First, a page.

], as described in Section 3.2. In this study separate codes were run for two fluorescence emission wavelengths (400 nm and 540 nm) to simulate experimental data. Wavelength dependence of fluorescence emission characteristics of the two fluorophores were introduced by using the spectrally weighted fluorescence emission W(λ) described in Section 2.3 in lieu of the quantum yield coefficients iΦQY. The tissue thickness z1 was the same as those for the samples used in Section 2.4. Fluorophore lifetime for bound NADH was set to 1.5 ns [10

10. J. R. Lakowicz, Principles of Fluorescence Spectroscopy (Kluwer Academic/Plenum, New York, 1999).

,19

19. K. Vishwanath and M.-A. Mycek, “Do fluorescence decays remitted from tissues accurately reflect intrinsic fluorophore lifetimes?,” Opt. Lett. 29, 1512–1514 (2004). [CrossRef] [PubMed]

]. The input values for the fluorescence lifetime of collagen and the relative fluorophore absorption coefficients iµ afx (for Collagen and NADH) were matched to simulate experimental measurements (described in Section 3.4).

Fig. 5. Model for articular cartilage tissue showing fluorescence from two uniformly distributed fluorophores (intracellular NADH and extracellular collagen) relative to the excitation-detection fiber probes, as simulated by the MC code.

Table 1. Scattering and absorption coefficients for AC tissue (g=0.9)

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3. Results and discussion

3.1 Fluorescence excitation-emission matrix (EEM)

Fig. 6. (a) Measured EEM of articular cartilage (AC) tissue showing fluorescence emission primarily associated with extracellular collagen and intracellular NADH. (b) Same EEM expanded to highlight the area between white dotted lines in (a). RFLS excitation occurred at 355 nm. The EEM data was measured on the Fluorolog-3 spectrofluorometer.

Figure 6(a) shows EEM data for AC tissue sample #12. The EEM fluorescence intensity pattern was consistent with endogenous tissue fluorescence from extracellular collagen and intracellular NADH [2

2. I. Bigio and J. Mourant, “Ultraviolet and visible spectroscopies for tissue diagnostics: fluorescence spectroscopy and elastic-scattering spectroscopy,” Phys. Med. Biol. 42, 803–814 (1997). [CrossRef] [PubMed]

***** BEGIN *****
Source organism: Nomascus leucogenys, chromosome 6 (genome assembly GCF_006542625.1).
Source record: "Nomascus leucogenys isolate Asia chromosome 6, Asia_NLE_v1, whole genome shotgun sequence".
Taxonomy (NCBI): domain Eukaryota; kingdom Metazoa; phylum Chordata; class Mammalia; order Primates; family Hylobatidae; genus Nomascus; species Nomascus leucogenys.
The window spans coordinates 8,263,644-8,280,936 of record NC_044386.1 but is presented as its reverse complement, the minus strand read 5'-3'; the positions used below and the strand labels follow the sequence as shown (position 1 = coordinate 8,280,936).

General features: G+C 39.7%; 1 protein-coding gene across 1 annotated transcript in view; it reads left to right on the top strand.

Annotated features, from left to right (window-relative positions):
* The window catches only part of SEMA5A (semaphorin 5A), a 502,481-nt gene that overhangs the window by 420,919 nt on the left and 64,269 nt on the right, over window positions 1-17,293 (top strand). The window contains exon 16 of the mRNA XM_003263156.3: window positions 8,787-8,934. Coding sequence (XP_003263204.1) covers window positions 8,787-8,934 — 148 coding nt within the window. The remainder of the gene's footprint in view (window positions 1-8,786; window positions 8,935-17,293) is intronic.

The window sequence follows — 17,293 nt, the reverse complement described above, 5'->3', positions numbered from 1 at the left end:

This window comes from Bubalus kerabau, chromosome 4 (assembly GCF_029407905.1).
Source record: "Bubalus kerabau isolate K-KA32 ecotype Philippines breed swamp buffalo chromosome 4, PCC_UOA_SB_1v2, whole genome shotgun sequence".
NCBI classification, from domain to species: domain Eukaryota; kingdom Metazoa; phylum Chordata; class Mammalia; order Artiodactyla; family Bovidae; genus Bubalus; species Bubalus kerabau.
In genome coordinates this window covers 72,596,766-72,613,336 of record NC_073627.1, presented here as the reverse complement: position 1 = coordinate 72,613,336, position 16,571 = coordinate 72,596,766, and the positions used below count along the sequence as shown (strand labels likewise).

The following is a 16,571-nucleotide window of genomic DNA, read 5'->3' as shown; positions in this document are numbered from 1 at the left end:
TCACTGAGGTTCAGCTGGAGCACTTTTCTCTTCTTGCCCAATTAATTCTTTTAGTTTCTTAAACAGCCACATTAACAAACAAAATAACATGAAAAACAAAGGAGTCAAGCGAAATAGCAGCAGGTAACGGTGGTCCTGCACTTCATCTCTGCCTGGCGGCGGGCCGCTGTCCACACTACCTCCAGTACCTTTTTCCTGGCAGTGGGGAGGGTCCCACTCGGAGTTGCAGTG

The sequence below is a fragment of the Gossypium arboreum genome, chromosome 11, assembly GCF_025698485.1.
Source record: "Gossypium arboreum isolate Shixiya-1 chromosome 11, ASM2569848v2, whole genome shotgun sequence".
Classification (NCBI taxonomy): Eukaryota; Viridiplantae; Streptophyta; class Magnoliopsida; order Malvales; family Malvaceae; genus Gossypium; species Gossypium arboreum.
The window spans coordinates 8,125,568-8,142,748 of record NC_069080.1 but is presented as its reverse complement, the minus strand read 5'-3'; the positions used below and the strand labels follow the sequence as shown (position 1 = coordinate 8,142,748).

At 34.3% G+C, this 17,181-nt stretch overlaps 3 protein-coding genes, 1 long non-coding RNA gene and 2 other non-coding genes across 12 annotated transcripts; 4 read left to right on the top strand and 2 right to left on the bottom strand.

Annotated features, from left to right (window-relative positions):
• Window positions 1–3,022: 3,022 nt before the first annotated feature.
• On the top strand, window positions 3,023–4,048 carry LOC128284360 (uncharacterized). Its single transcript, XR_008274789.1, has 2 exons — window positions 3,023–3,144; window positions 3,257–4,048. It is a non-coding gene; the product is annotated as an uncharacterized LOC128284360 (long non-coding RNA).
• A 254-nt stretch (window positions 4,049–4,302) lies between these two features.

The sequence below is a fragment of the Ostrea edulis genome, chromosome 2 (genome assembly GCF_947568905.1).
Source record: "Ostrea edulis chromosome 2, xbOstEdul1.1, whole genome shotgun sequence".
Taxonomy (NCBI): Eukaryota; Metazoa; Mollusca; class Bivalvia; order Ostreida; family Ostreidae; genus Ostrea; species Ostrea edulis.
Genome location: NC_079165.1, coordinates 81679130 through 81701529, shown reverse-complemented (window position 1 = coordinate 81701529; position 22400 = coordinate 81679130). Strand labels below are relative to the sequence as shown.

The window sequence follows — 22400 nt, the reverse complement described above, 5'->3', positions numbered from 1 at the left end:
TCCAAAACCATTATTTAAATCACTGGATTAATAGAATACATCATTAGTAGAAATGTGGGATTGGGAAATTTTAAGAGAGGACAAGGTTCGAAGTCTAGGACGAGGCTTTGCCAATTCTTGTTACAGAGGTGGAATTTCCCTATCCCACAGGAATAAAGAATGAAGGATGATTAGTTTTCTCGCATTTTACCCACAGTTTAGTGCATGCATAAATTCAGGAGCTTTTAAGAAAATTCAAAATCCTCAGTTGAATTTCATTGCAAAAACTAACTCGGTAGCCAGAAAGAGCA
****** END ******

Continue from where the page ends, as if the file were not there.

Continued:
5

5. M.-A. Mycek and B. W. Pogue, eds., Handbook of Biomedical Fluorescence (Marcel Dekker, Inc., New York, 2003).

,7

7. K. T. Schomacker, J. K. Frisoli, C. C. Compton, T. J. Flotte, J. M. Richter, and T. F. Deutsch, “Ultraviolet laser-induced fluorescence of colonic polyps,” Gastroenterology 102, 1155–1160 (1992). [PubMed]

,16

16. G. Zonios, R. Cothren, J. Arendt, J. Wu, J. Van Dam, J. Crawford, R. Manoharan, and M. Feld, “Morphological model of human colon tissue fluorescence,” IEEE Trans. Biomed. Eng. 43, 113–122 (1996). [CrossRef] [PubMed]

,32

32. R. Drezek, K. Sokolov, U. Utzinger, I. Boiko, A. Malpica, M. Follen, and R. Richards-Kortum, “Understanding contributions of NADH and collagen to cervical tissue fluorescence spectra: Modeling, measurements, and implications,” J. Biomed. Opt. 6, 385–396 (2001). [CrossRef] [PubMed]

]. Figure 6(b) shows this EEM data around excitation wavelength 355 nm, which was the wavelength employed for excitation in RFLS studies. These EEM tissue data were consistent with measurements on pure collagen and NADH at 355 nm excitation (Fig. 3), further confirming the hypothesis that these two fluorophores represent the primary components of AC tissue autofluorescence in RFLS studies. Thus, the AC tissue model developed for computational simulations of these measurements was composed of these two endogenous tissue fluorophores.

3.2 Porcine AC tissue optical coefficients

AC Tissue optical absorption (µa ) and scattering (µs ) coefficients at nine wavelengths were calculated from IS measurements by employing the IAD software and an anisotropy value of g=0.9 [31

31. J. F. Beek, P. Blokland, P. Posthumus, M. Aalders, J. W. Pickering, H. J. C. M. Sterenborg, and M. J. C. van Gemert, “In vitro double-integrating-sphere optical properties of tissues between 630 and 1064 nm,” Phys. Med. Biol. 42, 2255–2261 (1997). [CrossRef] [PubMed]

] (Table 1). For each coefficient, the table lists the mean ± standard deviation over data obtained on two AC tissue samples. The µs values decreased with increasing wavelength indicating lower wavelengths were scattered more by the tissue. There was no such specific trend for µa values. MC simulations were run using the two sets of µa and µs that were calculated using data from both tissue samples.

3.3 Reflectance spectroscopy: experimental measurements and computational modeling

Reflectance from 11 AC tissue samples (samples # 1–11, Table 2) varied over the wavelength spectrum and increased between 400 nm and 540 nm. The gray line in Fig. 7 shows the measured average normalized reflectance as a function of wavelength between 400 and 600 nm. The normalization procedure set the reflectance at 540 nm to unity. Table 2 lists details of sample preparation for all samples, as well as the percentage increase (ΔR), in reflectance at 540 nm (R540) vs. reflectance at 400 nm (R400). Thus, ΔR=[R540 - R400]*100/(R540). The average measured ΔR value was found to be 23 (±7) %.

Fig. 7. Average, measured (gray, solid line) and simulated (black, triangles) normalized reflectance spectra from porcine AC. The normalization was done by setting reflectance at 540 nm to unity. The model inputs at each indicated wavelength were obtained from integrating sphere measurements. The error bars represent the results of the variations in the optical properties (see Table 1) input to produce the simulations.